It took ten years for me to set my current work in progress to writing. Back in college I wrote the initial chapters for it, wasn’t feeling it, and filed it away.
Over the years I wrote short stories, my first book, and over a hundred and fifty blog posts. All the while the idea for this story was knocking around in my head. Every so often while out on a run or sitting on the meditation cushion, I’d tinker around with the idea, set it aside, and come back and tinker with it some more.
I had an idea of what I wanted it to be, but the idea wasn’t fully formed. It was like the plum pudding model of the atom before the discovery of the atomic nucleus. In this theory electrons were thought to kind of float around a positively charged center without anything concrete holding it together. My ideas for the story oozed around without anything holding them together.
And then one day, I discovered this story’s nucleus, a character who brought it all together. Within days, the idea became clearer than it had ever been. It has since evolved, and every day I’m closer to making it what it needs to be.
On my online writing community group, I see a question pop up every so often, a community member asking others to vet a story idea. The writer offers a summary of an idea they have and whether it’s something that readers will be interested in.
The question, “Will readers like this?” is irrelevant. Sometimes readers like stories across different genres. Sometimes they need a different story even if they don’t know what that looks like yet. Sometimes they need a story they haven’t be told as much as they need the story they’ve read a hundred times already.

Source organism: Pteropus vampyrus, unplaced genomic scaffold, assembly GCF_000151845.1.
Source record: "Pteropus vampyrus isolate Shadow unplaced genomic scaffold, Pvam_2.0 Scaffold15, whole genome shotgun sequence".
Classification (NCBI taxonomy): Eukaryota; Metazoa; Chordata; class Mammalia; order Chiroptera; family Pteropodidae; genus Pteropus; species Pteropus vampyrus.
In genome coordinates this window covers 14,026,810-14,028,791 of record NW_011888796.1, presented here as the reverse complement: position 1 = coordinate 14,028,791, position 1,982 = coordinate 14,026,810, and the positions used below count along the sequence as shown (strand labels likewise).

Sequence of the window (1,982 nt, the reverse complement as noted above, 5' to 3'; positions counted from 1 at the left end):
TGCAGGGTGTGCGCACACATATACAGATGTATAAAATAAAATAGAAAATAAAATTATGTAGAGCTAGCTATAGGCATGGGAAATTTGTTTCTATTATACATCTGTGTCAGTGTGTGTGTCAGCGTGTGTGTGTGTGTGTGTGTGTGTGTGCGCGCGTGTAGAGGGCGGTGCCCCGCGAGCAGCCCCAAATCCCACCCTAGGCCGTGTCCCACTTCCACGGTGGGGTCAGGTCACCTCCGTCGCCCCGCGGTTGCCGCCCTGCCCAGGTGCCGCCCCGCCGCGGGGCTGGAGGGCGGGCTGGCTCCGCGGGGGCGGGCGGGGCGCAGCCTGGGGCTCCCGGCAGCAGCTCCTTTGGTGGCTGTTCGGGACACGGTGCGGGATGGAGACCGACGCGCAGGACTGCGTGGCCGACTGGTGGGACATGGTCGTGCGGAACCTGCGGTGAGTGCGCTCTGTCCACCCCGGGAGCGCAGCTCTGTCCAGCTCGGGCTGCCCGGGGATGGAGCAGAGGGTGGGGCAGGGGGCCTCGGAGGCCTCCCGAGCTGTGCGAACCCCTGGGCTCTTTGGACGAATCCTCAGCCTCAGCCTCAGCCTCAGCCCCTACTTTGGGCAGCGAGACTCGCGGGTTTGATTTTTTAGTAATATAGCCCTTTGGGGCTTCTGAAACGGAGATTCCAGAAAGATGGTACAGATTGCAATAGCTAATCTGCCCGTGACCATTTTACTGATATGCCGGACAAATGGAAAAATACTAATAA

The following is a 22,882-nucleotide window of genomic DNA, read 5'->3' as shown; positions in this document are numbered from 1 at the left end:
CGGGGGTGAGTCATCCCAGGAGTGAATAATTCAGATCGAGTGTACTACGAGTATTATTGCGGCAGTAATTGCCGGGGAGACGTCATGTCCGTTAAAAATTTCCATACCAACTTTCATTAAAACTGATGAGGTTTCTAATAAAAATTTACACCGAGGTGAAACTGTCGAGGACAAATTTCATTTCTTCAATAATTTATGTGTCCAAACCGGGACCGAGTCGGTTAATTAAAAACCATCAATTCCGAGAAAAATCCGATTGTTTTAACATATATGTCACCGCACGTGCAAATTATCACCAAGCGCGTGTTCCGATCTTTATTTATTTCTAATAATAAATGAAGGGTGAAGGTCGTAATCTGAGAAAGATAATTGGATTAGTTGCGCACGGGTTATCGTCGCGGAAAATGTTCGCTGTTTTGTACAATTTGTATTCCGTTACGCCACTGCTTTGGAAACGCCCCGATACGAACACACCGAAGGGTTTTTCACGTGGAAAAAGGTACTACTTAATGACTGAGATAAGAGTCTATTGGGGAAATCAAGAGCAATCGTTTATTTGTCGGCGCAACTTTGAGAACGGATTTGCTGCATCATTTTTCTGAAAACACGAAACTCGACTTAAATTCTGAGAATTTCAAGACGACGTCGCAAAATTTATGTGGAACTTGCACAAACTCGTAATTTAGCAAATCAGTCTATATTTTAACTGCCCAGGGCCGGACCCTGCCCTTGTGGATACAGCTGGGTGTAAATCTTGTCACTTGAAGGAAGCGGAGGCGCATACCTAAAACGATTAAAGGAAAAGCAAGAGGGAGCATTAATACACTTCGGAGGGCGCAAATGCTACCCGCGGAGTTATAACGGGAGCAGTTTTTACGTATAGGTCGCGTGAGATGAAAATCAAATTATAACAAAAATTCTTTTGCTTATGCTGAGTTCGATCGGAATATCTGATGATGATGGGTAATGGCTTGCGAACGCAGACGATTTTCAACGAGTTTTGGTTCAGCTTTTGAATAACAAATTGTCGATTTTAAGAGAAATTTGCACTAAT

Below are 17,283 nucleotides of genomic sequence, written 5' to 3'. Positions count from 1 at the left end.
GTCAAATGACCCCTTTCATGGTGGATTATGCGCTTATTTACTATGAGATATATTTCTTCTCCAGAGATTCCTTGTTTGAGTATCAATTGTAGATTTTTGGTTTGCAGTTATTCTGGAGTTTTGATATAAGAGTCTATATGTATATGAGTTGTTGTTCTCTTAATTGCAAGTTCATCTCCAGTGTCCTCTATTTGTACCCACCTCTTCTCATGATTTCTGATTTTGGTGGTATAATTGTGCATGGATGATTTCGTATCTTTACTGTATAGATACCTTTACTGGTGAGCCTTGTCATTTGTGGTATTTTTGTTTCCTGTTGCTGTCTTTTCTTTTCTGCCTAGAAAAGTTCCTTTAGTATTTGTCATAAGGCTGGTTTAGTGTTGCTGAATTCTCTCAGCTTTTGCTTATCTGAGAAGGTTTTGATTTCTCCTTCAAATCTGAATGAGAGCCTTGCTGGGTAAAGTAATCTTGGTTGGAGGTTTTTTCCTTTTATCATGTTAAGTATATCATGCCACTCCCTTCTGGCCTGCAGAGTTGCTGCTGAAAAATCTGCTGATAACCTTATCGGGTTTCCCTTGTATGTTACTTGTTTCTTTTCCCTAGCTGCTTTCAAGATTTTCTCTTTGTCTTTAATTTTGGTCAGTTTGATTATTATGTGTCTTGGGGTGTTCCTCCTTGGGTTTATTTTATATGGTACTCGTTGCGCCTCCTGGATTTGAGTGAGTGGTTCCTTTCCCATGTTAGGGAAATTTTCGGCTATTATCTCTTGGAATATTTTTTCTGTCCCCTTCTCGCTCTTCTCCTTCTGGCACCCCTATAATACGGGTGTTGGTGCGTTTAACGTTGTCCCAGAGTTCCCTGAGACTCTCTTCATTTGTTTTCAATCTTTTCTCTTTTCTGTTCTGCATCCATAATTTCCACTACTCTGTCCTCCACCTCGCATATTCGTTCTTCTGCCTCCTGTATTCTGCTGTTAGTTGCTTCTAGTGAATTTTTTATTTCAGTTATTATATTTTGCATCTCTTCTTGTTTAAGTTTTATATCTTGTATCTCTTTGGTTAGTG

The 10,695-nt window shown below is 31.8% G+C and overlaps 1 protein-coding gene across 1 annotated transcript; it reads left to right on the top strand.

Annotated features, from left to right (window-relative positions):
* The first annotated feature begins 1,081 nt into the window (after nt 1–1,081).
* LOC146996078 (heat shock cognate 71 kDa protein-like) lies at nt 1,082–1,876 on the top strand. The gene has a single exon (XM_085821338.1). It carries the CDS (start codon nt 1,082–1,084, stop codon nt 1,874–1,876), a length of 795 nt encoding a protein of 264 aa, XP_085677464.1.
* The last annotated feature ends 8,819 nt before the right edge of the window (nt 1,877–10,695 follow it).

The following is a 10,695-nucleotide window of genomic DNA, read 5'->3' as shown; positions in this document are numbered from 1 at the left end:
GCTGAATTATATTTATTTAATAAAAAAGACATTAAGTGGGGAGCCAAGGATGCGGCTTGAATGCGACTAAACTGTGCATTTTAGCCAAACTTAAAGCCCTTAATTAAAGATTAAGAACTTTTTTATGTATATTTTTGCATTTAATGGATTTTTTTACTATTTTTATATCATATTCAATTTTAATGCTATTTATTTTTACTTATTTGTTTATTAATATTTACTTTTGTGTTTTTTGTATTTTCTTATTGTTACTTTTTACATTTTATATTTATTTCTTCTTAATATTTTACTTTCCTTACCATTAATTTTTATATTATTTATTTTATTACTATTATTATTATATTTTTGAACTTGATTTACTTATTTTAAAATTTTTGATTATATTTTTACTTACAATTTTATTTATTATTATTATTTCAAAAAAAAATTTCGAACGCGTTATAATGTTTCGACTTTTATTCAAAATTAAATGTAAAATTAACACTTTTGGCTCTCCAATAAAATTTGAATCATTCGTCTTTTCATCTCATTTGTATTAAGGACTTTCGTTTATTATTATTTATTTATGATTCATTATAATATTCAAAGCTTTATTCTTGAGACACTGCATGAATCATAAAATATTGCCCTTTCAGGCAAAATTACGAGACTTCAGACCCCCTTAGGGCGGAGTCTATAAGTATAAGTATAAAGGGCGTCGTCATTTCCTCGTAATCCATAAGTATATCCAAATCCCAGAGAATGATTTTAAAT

The answer every single time is unequivocally, “Who the hell knows, so why don’t you try to find out?”
First of all, let’s just get this out of the way. When I attended the Writer’s Digest Conference in 2016, publishing experts said that they had no idea why audiences responded to certain narratives, and they couldn’t predict what trends were coming down the road.
Secondly, it’s so subjective. The books that I want to throw across the room are the most popular of our time, so what the hell do I know?
So you don’t know how people are going to respond to it. Will that stop you from writing it?
Writing a book is a daunting journey, one that will try to break you with every step. You have to make a ton of sacrifices and give so much of yourself to get the thing done. If even you doubt the idea, if even you – it’s creator – doesn’t believe in the work, then you’re not going to make it.
Instead, replace it with another question: Do you really want to write this story? Is your heart in it? Is it a puddle of electrons without their center, or have you found your nucleus?
The story should be eating at you. It should be clamoring to get out. Your problem shouldn’t be whether people will like it but whether you get it on paper before it starts to gnaw at your bones.
I don’t know what will happen, whether this story will mean anything to anybody. And the truth is that none of us knows what will happen when it comes to our work. But I do know that I believe in the story. I know it needed a decade to evolve, and I know that it’s ready to be brought to life.
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